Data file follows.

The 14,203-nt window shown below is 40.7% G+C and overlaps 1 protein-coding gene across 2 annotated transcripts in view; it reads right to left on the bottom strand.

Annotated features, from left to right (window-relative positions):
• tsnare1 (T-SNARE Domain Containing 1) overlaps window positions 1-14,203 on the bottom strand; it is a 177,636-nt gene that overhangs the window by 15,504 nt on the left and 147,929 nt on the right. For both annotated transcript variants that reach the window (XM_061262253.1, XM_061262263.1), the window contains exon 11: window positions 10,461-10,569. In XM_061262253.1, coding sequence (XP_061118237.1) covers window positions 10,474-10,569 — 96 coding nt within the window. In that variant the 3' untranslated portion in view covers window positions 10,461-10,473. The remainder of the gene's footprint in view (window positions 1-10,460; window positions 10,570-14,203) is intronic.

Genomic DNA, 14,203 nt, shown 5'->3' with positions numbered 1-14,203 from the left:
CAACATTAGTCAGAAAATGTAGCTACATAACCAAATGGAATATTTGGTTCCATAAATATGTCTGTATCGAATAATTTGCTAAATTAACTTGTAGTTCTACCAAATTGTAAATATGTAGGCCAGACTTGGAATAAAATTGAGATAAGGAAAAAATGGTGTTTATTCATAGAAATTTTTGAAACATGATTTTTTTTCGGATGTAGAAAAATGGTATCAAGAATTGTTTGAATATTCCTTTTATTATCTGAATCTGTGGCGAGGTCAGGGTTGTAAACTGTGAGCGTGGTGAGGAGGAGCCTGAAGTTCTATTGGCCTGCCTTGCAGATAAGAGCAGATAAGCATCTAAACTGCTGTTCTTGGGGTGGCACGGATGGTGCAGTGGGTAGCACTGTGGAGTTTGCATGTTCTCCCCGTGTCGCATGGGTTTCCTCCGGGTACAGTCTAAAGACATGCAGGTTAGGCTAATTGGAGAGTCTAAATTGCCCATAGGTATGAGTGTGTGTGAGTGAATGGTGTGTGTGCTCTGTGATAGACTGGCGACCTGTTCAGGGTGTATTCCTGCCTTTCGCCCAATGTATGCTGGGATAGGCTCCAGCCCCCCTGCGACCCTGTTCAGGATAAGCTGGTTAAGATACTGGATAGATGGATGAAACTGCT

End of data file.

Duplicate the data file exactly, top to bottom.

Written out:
The 14,203-nt window shown below is 40.7% G+C and overlaps 1 protein-coding gene across 2 annotated transcripts in view; it reads right to left on the bottom strand.

Annotated features, from left to right (window-relative positions):
• tsnare1 (T-SNARE Domain Containing 1) overlaps window positions 1-14,203 on the bottom strand; it is a 177,636-nt gene that overhangs the window by 15,504 nt on the left and 147,929 nt on the right. For both annotated transcript variants that reach the window (XM_061262253.1, XM_061262263.1), the window contains exon 11: window positions 10,461-10,569. In XM_061262253.1, coding sequence (XP_061118237.1) covers window positions 10,474-10,569 — 96 coding nt within the window. In that variant the 3' untranslated portion in view covers window positions 10,461-10,473. The remainder of the gene's footprint in view (window positions 1-10,460; window positions 10,570-14,203) is intronic.

Genomic DNA, 14,203 nt, shown 5'->3' with positions numbered 1-14,203 from the left:
CAACATTAGTCAGAAAATGTAGCTACATAACCAAATGGAATATTTGGTTCCATAAATATGTCTGTATCGAATAATTTGCTAAATTAACTTGTAGTTCTACCAAATTGTAAATATGTAGGCCAGACTTGGAATAAAATTGAGATAAGGAAAAAATGGTGTTTATTCATAGAAATTTTTGAAACATGATTTTTTTTCGGATGTAGAAAAATGGTATCAAGAATTGTTTGAATATTCCTTTTATTATCTGAATCTGTGGCGAGGTCAGGGTTGTAAACTGTGAGCGTGGTGAGGAGGAGCCTGAAGTTCTATTGGCCTGCCTTGCAGATAAGAGCAGATAAGCATCTAAACTGCTGTTCTTGGGGTGGCACGGATGGTGCAGTGGGTAGCACTGTGGAGTTTGCATGTTCTCCCCGTGTCGCATGGGTTTCCTCCGGGTACAGTCTAAAGACATGCAGGTTAGGCTAATTGGAGAGTCTAAATTGCCCATAGGTATGAGTGTGTGTGAGTGAATGGTGTGTGTGCTCTGTGATAGACTGGCGACCTGTTCAGGGTGTATTCCTGCCTTTCGCCCAATGTATGCTGGGATAGGCTCCAGCCCCCCTGCGACCCTGTTCAGGATAAGCTGGTTAAGATACTGGATAGATGGATGAAACTGCT